The median income for a household in the county was $30,990 and the median income for a family was $31,098. Males had a median income of $31,894 versus $26,619 for females. The per capita income for the county was $13,542. About 39.0% of families and 47.2% of the population were below the poverty line, including 58.4% of those under age 18 and 36.1% of those age 65 or over.

Population by decade

Communities

Cities

Census-designated places

Township

  • Menz

Politics

With its population being mostly Native American, Sioux County is one of the most consistently Democratic counties in North Dakota, having last backed a Republican presidential candidate in 1980. Since then the closest a Republican has gotten to winning the county was Ronald Reagan in 1984 who lost the county by 19 percent. John Hoeven, in his 2010 election to the Senate, as well as his 2008 reelection as governor, won the county. In 2016, Hillary Clinton won the most votes in Sioux County, one of only two counties she won in the state. Green Party candidate Jill Stein received 10.4% of the popular vote.[12]

United States presidential election results for Sioux County, North Dakota[12]
Year Republican Democratic Third party
No.  % No.  % No.  %
2020 258 21.75% 804 67.79% 124 10.46%
2016 260 21.10% 758 61.53% 214 17.37%
2012 225 19.67% 900 78.67% 19 1.66%
2008 215 15.60% 1,145 83.09% 18 1.31%
2004 319 27.98% 804 70.53% 17 1.49%
2000 269 25.84% 724 69.55% 48 4.61%
1996 207 30.00% 393 56.96% 90 13.04%
1992 264 26.83% 463 47.05% 257 26.12%
1988 325 31.19% 701 67.27% 16 1.54%
1984 442 39.53% 655 58.59% 21 1.88%
1980 620 56.88% 383 35.14% 87 7.98%
1976 354 32.75% 697 64.48% 30 2.78%
1972 561 49.12% 557 48.77% 24 2.10%
1968 482 45.26% 525 49.30% 58 5.45%
1964 314 31.00% 695 68.61% 4 0.39%
1960 571 45.35% 688 54.65% 0 0.00%
1956 718 59.98% 476 39.77% 3 0.25%
1952 968 73.22% 336 25.42% 18 1.36%
1948 667 57.20% 465 39.88% 34 2.92%
1944 673 59.98% 445 39.66% 4 0.36%
1940 1,167 66.84% 578 33.10% 1 0.06%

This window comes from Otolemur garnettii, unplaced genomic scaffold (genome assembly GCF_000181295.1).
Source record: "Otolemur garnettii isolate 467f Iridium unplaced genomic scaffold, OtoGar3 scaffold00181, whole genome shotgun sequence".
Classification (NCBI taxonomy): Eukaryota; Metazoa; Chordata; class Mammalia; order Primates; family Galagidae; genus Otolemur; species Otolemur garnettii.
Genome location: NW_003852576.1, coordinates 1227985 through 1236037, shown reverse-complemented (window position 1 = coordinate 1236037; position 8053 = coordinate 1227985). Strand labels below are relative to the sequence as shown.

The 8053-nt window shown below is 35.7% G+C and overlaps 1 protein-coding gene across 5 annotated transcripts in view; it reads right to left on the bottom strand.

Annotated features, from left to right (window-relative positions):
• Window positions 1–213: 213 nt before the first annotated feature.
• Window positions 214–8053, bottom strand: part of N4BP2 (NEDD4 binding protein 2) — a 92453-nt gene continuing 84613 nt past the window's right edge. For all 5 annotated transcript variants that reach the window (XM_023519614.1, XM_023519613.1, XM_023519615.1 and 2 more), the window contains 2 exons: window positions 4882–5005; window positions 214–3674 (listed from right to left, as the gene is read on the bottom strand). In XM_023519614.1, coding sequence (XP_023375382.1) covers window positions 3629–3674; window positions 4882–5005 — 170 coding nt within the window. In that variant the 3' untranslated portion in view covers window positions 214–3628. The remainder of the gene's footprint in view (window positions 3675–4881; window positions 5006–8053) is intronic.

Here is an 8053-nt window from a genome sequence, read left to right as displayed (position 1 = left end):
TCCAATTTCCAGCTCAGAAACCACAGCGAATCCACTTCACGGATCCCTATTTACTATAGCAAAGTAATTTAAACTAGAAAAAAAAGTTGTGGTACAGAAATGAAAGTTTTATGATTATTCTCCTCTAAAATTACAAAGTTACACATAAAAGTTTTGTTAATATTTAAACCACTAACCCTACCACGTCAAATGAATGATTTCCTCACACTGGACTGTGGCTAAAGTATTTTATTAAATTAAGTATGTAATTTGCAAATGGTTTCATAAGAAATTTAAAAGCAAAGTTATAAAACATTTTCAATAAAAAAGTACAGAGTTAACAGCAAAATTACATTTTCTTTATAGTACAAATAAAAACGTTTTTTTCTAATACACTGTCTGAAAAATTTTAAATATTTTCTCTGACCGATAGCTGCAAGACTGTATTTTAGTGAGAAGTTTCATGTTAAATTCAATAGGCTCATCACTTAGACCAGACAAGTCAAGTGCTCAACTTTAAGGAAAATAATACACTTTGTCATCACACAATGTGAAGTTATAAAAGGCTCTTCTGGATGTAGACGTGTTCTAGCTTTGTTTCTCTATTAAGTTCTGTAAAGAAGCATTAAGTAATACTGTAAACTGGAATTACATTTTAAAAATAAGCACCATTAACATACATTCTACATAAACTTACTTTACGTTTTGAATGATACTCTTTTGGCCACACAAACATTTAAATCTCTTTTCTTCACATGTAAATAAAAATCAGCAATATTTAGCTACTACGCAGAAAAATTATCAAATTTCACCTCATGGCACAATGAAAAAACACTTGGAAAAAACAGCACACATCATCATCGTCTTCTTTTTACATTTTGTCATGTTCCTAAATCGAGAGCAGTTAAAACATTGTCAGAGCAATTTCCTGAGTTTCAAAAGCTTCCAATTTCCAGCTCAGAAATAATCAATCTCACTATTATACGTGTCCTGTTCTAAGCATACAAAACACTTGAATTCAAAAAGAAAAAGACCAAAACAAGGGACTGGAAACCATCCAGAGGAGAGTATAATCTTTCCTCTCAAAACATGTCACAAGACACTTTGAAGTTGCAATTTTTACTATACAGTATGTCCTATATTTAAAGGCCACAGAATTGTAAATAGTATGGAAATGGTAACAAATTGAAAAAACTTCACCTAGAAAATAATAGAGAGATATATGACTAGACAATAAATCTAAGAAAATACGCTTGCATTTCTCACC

1936 585 35.16% 877 52.70% 202 12.14%
1932 350 20.33% 1,328 77.12% 44 2.56%
1928 687 40.46% 988 58.19% 23 1.35%
1924 777 62.21% 58 4.64% 414 33.15%
1920 776 80.75% 163 16.96% 22 2.29%
1916 232 50.11% 200 43.20% 31 6.70%

Education

School districts include:[13]

See also

References

  1. ^ a b "State & County QuickFacts". United States Census Bureau. Retrieved April 4, 2023.
  2. ^ "Find a County". National Association of Counties. Retrieved June 7, 2011.
  3. ^ "Dakota Territory, South Dakota, and North Dakota: Individual County Chronologies". Dakota Territory Atlas of Historical County Boundaries. The Newberry Library. 2006. Archived from the original on April 2, 2018. Retrieved February 22, 2019.
  4. ^ a b Sioux County ND  Google Maps (accessed February 22, 2019)
  5. ^ ""Find an Altitude/Sioux County ND"  Google Maps (accessed February 22, 2019)". Archived from the original on May 21, 2019. Retrieved February 22, 2019.
  6. ^ "2010 Census Gazetteer Files". United States Census Bureau. August 22, 2012. Archived from the original on January 29, 2015. Retrieved February 1, 2015.
  7. ^ "Annual Estimates of the Resident Population for Counties: April 1, 2020 to July 1, 2022". Retrieved April 4, 2023.
  8. ^ "U.S. Decennial Census". United States Census Bureau. Retrieved February 1, 2015.
  9. ^ "Historical Census Browser". University of Virginia Library. Retrieved February 1, 2015.
  10. ^ Forstall, Richard L., ed. (April 20, 1995). "Population of Counties by Decennial Census: 1900 to 1990". United States Census Bureau. Retrieved February 1, 2015.
  11. ^ "Census 2000 PHC-T-4. Ranking Tables for Counties: 1990 and 2000" (PDF). United States Census Bureau. April 2, 2001. Archived (PDF) from the original on March 27, 2010. Retrieved February 1, 2015.
  12. ^ a b Leip, David. "Atlas of US Presidential Elections". uselectionatlas.org. Retrieved April 13, 2018.
  13. ^ "2020 CENSUS - SCHOOL DISTRICT REFERENCE MAP: Sioux County, ND" (PDF). United States Census Bureau. Archived (PDF) from the original on August 13, 2021. Retrieved July 24, 2022. - Text list

External links

46°07′N 101°03′W / 46.11°N 101.05°W / 46.11; -101.05

This page was last edited on 19 March 2024, at 00:45